Cotehele House turned out to be a real gem. Well off the main roads and down narrow lanes, it was a Tudor property that was effectively dormant for 200 years from the late 1700’s and then passed to the NT in a very original state. It was a very interesting house but also lovely gardens including a terraced garden with views to the Tamar estuary.

We then drove straight through to Glastonbury and located our cottage without too much trouble
GregY2 is offline  
Jun 16th, 2012, 02:13 AM
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Thanks for the report, Greg. I love reading about people taking the path less travelled.
sheila is offline  
Jun 16th, 2012, 02:16 AM
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I asked a passing parking officer. He said that he was really just walking around to get in practice for the busy season and didn’t plan to issue any tickets so we could basically stay as long as we liked.>>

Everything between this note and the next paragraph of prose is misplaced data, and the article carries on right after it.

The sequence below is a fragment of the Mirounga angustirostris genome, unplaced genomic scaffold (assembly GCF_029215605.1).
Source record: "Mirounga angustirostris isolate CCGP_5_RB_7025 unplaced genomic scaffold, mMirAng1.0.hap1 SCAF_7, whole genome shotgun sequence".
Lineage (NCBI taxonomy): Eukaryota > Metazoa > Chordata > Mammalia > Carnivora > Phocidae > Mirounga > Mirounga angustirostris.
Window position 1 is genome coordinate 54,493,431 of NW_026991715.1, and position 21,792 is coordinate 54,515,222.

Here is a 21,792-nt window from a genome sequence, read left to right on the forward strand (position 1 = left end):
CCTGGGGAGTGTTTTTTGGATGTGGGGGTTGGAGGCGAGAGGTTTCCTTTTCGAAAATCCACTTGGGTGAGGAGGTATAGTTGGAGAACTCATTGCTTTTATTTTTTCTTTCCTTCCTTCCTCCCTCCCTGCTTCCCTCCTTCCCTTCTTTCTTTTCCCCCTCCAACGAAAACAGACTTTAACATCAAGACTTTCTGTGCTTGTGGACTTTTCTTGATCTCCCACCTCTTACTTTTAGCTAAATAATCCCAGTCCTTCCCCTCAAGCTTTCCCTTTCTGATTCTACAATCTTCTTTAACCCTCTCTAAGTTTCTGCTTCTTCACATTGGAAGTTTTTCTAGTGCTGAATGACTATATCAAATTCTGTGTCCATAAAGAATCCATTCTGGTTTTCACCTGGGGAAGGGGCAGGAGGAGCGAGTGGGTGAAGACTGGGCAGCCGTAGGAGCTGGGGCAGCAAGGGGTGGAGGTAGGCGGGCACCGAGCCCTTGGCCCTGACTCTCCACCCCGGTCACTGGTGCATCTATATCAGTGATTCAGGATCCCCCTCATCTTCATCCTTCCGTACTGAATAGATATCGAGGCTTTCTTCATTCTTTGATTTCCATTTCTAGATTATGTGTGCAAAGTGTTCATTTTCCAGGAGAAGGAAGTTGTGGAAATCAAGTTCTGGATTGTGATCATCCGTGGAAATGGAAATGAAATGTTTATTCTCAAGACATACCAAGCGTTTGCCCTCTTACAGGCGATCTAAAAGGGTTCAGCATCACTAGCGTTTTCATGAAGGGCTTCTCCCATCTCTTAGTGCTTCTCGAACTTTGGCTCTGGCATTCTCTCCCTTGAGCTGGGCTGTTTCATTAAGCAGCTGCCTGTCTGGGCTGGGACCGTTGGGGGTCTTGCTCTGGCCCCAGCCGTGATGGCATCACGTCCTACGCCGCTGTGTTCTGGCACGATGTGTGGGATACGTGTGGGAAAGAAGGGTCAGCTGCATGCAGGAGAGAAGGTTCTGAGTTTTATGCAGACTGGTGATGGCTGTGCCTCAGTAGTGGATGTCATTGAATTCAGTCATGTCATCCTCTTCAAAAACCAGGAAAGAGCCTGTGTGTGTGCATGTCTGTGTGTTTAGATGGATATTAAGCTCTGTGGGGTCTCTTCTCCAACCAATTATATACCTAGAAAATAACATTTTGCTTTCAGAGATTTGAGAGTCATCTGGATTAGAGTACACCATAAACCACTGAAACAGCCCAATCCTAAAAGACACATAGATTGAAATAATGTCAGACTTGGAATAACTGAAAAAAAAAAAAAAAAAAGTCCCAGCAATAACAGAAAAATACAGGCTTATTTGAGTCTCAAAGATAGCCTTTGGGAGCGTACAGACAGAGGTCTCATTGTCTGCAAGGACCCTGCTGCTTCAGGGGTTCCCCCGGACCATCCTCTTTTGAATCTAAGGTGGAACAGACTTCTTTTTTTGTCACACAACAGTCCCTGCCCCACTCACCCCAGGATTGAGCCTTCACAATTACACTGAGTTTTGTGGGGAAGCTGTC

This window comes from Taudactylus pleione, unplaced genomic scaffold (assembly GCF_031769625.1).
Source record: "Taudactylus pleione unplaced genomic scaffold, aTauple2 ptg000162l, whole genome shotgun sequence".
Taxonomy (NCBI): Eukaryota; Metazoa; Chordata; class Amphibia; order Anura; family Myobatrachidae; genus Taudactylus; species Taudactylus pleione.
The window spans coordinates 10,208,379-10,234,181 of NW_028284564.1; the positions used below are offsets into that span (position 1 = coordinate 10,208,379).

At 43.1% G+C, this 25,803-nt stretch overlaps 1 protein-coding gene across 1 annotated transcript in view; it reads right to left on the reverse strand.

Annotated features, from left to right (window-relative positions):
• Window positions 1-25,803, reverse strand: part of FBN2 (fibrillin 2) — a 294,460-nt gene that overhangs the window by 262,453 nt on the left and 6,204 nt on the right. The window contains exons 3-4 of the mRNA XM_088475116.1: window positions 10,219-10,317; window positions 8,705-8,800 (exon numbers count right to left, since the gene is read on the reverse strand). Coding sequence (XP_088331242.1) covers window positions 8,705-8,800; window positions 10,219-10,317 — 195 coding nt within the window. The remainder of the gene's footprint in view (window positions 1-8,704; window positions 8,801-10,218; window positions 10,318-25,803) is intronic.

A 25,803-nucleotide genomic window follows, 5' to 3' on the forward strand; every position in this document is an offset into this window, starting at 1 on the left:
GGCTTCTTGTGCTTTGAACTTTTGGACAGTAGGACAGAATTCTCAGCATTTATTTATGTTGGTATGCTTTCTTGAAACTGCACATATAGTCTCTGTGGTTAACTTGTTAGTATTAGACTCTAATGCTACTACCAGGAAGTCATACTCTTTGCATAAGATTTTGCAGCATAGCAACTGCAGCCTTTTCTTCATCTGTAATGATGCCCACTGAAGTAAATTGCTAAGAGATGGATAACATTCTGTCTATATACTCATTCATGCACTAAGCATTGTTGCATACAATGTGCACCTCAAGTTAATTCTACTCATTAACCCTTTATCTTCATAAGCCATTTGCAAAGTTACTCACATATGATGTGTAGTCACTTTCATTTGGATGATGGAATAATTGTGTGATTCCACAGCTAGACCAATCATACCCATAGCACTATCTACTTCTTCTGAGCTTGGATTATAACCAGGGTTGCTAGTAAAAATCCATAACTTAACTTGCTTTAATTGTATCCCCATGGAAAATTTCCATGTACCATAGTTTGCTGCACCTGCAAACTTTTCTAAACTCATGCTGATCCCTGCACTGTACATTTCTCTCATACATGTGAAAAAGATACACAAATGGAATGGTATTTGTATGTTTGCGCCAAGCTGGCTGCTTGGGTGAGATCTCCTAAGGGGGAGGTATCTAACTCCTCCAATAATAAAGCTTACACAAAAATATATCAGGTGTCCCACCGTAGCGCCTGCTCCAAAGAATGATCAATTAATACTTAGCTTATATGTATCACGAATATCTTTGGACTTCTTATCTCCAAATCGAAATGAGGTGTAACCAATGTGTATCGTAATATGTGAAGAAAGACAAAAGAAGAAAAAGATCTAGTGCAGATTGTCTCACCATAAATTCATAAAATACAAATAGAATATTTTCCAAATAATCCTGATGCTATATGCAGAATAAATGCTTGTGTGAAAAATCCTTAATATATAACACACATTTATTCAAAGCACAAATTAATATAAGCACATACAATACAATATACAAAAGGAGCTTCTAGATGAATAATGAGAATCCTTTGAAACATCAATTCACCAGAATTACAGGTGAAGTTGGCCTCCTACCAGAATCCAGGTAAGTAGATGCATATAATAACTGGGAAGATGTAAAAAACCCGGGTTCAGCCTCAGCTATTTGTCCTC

FYI, we don't have parking discs, what happens is that you park, and at some undefinable point later, the parking warden comes round and notes your registration no. [or not, in your case]. S/he then comes back round at least 30 mins later and if you're still there, you get a ticket. so 30 mins can mean 30, 45, or even 60 mins. or in your case - the whole day!

welcome to Cornwall!

sounds as if you had a really good trip. I always recommend using Falmouth as a base because as well as being an interesting a picturesque place in its own right [and i can think of several things you missed out in Falmouth itself, like Pendennis Castle, the Art Gallery/
museum, the Maritime Museum, Gyllinvase gardens, etc .etc] it's a really good place for making excursions to the rest of Cornwall.

you even found your way to our current fave restaurant, Samphire!

roll on Glastonbury.
annhig is offline  
Jun 16th, 2012, 03:40 AM